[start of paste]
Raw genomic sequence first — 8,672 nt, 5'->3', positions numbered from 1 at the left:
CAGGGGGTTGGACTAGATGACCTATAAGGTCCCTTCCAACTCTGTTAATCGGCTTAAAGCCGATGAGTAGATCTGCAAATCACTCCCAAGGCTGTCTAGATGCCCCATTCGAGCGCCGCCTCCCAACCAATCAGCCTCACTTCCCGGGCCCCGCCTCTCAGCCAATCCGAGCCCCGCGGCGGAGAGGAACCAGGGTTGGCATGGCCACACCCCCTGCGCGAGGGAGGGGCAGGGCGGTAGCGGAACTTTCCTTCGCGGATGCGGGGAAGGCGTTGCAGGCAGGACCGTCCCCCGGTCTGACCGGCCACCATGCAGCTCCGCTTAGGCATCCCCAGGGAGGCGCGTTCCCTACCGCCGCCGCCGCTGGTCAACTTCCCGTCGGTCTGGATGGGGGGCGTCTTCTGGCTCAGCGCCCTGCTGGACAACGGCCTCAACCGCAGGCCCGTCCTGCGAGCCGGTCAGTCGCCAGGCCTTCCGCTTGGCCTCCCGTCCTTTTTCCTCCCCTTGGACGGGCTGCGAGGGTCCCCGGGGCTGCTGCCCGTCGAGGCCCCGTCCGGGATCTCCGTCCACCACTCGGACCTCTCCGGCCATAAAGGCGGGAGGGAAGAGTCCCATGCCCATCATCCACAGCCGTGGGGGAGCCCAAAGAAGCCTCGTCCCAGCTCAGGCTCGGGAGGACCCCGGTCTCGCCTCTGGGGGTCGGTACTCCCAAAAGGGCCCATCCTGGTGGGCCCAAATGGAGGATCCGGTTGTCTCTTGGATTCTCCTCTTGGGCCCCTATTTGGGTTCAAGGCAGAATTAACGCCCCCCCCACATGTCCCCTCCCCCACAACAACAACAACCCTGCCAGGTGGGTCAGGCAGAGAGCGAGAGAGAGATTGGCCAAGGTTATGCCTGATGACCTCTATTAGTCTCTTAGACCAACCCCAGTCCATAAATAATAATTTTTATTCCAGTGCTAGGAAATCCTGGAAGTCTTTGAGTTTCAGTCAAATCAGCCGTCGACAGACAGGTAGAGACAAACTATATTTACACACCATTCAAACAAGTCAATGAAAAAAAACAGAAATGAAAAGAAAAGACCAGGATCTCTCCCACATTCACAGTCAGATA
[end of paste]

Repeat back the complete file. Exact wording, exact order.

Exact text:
Raw genomic sequence first — 8,672 nt, 5'->3', positions numbered from 1 at the left:
CAGGGGGTTGGACTAGATGACCTATAAGGTCCCTTCCAACTCTGTTAATCGGCTTAAAGCCGATGAGTAGATCTGCAAATCACTCCCAAGGCTGTCTAGATGCCCCATTCGAGCGCCGCCTCCCAACCAATCAGCCTCACTTCCCGGGCCCCGCCTCTCAGCCAATCCGAGCCCCGCGGCGGAGAGGAACCAGGGTTGGCATGGCCACACCCCCTGCGCGAGGGAGGGGCAGGGCGGTAGCGGAACTTTCCTTCGCGGATGCGGGGAAGGCGTTGCAGGCAGGACCGTCCCCCGGTCTGACCGGCCACCATGCAGCTCCGCTTAGGCATCCCCAGGGAGGCGCGTTCCCTACCGCCGCCGCCGCTGGTCAACTTCCCGTCGGTCTGGATGGGGGGCGTCTTCTGGCTCAGCGCCCTGCTGGACAACGGCCTCAACCGCAGGCCCGTCCTGCGAGCCGGTCAGTCGCCAGGCCTTCCGCTTGGCCTCCCGTCCTTTTTCCTCCCCTTGGACGGGCTGCGAGGGTCCCCGGGGCTGCTGCCCGTCGAGGCCCCGTCCGGGATCTCCGTCCACCACTCGGACCTCTCCGGCCATAAAGGCGGGAGGGAAGAGTCCCATGCCCATCATCCACAGCCGTGGGGGAGCCCAAAGAAGCCTCGTCCCAGCTCAGGCTCGGGAGGACCCCGGTCTCGCCTCTGGGGGTCGGTACTCCCAAAAGGGCCCATCCTGGTGGGCCCAAATGGAGGATCCGGTTGTCTCTTGGATTCTCCTCTTGGGCCCCTATTTGGGTTCAAGGCAGAATTAACGCCCCCCCCACATGTCCCCTCCCCCACAACAACAACAACCCTGCCAGGTGGGTCAGGCAGAGAGCGAGAGAGAGATTGGCCAAGGTTATGCCTGATGACCTCTATTAGTCTCTTAGACCAACCCCAGTCCATAAATAATAATTTTTATTCCAGTGCTAGGAAATCCTGGAAGTCTTTGAGTTTCAGTCAAATCAGCCGTCGACAGACAGGTAGAGACAAACTATATTTACACACCATTCAAACAAGTCAATGAAAAAAAACAGAAATGAAAAGAAAAGACCAGGATCTCTCCCACATTCACAGTCAGATA